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Public Procurement Act to help to achieve health outcomes
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Health News of Wednesday, 25 October 2006

Source: GNA

Public Procurement Act to help to achieve health outcomes

Accra, Oct. 25, GNA - Major Courage Quashigah (rtd), Minister of Health, on Wednesday said an efficient Public Procurement System was one strategy that could free the needed resources to achieve health outcomes.

He said though some critics perceived the Public Procurement Act (Act 663) to have slowed down government business by the enormous administrative workload involved, it would ensure the judicious use of resources.

Major Quashigah was speaking at an awareness and sensitization workshop on the Public Procurement Act (PPA) in Accra under the theme; "Impact of the PPA on Public Sector Procurement". He noted that a public procurement system could lead to at least 25 per cent in cost savings and serve as instrument to transform the country's financial potential into infrastructure and collective amenities.

"By the same logic procurement should be considered essential for poverty alleviation and a basic element in improving the living standards of the citizenry."

Major Quashigah noted, however, that there was the need to reduce the processing steps to reduce the cost of investment in procurement administration and clarify support for small and medium enterprises and the local industry in Ghana.

He said the Government, mindful of the potential benefit of a sound financial management as an instrument of good governance and socio-economic development, enacted the PPA 663, the Financial Administrative Act 654 and the Internal Audit Agency Act 658.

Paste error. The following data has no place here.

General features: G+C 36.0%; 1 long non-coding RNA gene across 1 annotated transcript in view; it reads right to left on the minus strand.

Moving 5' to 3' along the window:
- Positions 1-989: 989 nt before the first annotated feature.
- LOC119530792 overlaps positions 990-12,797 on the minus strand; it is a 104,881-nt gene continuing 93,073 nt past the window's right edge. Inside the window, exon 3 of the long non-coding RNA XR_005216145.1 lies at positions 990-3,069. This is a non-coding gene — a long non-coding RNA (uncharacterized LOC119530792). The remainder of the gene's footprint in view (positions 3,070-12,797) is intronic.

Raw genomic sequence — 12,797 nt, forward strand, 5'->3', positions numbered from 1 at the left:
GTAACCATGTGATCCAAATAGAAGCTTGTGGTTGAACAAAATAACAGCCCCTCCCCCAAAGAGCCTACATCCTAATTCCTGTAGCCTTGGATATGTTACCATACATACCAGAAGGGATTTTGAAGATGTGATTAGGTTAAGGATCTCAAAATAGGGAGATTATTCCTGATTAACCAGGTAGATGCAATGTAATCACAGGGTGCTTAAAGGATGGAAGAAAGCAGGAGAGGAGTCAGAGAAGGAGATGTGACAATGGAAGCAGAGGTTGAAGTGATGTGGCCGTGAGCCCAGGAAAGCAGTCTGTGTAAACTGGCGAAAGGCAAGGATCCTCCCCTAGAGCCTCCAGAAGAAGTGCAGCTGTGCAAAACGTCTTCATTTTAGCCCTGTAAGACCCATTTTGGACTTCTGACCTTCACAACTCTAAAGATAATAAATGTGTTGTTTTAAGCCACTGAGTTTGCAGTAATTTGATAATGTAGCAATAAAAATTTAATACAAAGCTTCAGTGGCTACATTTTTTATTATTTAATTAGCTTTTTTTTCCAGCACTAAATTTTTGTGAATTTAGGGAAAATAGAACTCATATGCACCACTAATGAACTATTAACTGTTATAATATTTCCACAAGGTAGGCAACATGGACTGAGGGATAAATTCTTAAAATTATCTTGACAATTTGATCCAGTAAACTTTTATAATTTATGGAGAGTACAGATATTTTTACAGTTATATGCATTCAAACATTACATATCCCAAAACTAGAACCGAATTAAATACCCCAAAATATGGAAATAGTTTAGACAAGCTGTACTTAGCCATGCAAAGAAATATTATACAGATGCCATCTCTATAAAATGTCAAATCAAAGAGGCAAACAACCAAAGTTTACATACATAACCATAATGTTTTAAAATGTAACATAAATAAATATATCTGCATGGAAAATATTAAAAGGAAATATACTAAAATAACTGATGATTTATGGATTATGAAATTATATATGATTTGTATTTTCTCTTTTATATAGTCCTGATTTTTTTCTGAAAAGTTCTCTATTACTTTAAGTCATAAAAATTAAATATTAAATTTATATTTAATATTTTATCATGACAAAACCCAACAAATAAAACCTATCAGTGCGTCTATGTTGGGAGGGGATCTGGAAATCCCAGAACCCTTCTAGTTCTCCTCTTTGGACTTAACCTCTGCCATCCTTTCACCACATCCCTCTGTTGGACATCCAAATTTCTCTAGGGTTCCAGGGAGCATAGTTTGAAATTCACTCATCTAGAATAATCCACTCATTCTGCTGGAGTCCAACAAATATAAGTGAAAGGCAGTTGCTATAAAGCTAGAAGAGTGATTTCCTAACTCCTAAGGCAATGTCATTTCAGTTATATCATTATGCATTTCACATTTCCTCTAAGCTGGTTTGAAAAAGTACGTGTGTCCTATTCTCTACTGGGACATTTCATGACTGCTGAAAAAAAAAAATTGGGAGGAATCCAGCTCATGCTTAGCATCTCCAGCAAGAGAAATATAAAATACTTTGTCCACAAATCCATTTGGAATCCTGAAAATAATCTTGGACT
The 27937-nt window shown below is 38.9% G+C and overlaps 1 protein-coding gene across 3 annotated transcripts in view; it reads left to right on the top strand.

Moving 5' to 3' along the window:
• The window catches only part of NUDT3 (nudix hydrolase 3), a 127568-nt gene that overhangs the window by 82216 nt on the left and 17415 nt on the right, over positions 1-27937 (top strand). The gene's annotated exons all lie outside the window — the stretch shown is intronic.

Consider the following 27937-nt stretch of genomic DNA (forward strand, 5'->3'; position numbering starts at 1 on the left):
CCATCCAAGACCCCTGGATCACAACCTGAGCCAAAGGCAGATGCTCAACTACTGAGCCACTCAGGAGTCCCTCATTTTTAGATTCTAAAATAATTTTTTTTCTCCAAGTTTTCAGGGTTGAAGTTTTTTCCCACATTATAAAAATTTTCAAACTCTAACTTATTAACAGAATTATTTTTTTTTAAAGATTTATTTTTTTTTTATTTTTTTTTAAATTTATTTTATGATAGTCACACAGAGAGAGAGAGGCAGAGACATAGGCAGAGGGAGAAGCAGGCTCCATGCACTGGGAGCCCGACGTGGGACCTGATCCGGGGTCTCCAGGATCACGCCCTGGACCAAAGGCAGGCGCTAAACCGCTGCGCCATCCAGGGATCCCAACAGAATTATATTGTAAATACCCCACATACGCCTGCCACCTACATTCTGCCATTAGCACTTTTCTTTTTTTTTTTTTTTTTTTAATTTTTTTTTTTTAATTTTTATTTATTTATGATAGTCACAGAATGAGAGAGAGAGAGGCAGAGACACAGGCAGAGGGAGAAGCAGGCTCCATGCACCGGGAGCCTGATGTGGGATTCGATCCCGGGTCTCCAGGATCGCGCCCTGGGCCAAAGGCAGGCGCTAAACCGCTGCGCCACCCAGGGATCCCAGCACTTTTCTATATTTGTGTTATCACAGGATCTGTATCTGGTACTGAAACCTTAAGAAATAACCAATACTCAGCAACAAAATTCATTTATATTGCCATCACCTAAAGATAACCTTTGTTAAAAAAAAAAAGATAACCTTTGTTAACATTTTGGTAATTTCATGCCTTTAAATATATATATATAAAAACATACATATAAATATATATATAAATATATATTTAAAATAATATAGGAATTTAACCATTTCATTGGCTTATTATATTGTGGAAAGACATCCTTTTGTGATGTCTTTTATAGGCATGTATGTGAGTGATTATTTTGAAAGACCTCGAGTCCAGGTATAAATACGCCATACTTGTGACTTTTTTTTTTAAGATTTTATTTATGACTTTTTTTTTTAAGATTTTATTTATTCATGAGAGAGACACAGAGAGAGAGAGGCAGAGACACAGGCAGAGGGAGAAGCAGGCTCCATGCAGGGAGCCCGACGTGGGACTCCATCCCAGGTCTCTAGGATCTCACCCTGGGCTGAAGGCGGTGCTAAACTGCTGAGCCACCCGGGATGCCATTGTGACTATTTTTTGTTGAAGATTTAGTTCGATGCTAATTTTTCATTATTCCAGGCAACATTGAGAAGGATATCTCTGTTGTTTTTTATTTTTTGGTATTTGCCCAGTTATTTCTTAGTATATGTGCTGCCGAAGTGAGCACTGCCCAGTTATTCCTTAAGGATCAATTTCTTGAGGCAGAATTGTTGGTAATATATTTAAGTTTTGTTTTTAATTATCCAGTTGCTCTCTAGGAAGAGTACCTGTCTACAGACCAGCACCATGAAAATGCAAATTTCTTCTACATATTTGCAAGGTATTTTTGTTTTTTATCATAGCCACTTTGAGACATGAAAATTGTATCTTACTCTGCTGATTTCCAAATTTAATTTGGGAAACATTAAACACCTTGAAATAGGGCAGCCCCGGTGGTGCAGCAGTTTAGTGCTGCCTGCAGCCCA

By definition, he said contemporary procurement referred to "relationship identification, data management and product responsibility map of every activity, arising from the conception of a need for product or service and the ultimate satisfaction of that need=94. The Minister said this definition highlighted the need for an organization to accept corporate responsibility for procurement and, therefore, articulated the organizational philosophy that underpins procurement across purpose.

"Good organizational procurement practice is more than buying, through tendering. It starts with needs assessment, the drawing up of a schedule of requirements, budgeting and specifying exactly what you need.=94

He said it did not end until the supplier's performance was critically rated, measured utilization and drawn vital lessons. Mr Agyenim Boateng Adjei, Chief Executive Officer of the Public Procurement Board, said the Act was generally accepted internally and internationally but needed deeper understanding to create the necessary impact.

He said intensive capacity development programme was required to achieve value for money and that by the first week of December when Parliament would have given the Legislative Instrument; a nationwide training would start to build capacity.

Mr Adjei said the Act applied to the procurement of goods, services and works which was financed in whole or in part from Public Funds. Touching on procurement ethics and offences related to it, he said the Legislative Instrument would make it difficult for anybody to go unpunished when he infracted on the law. 25 Oct. 06

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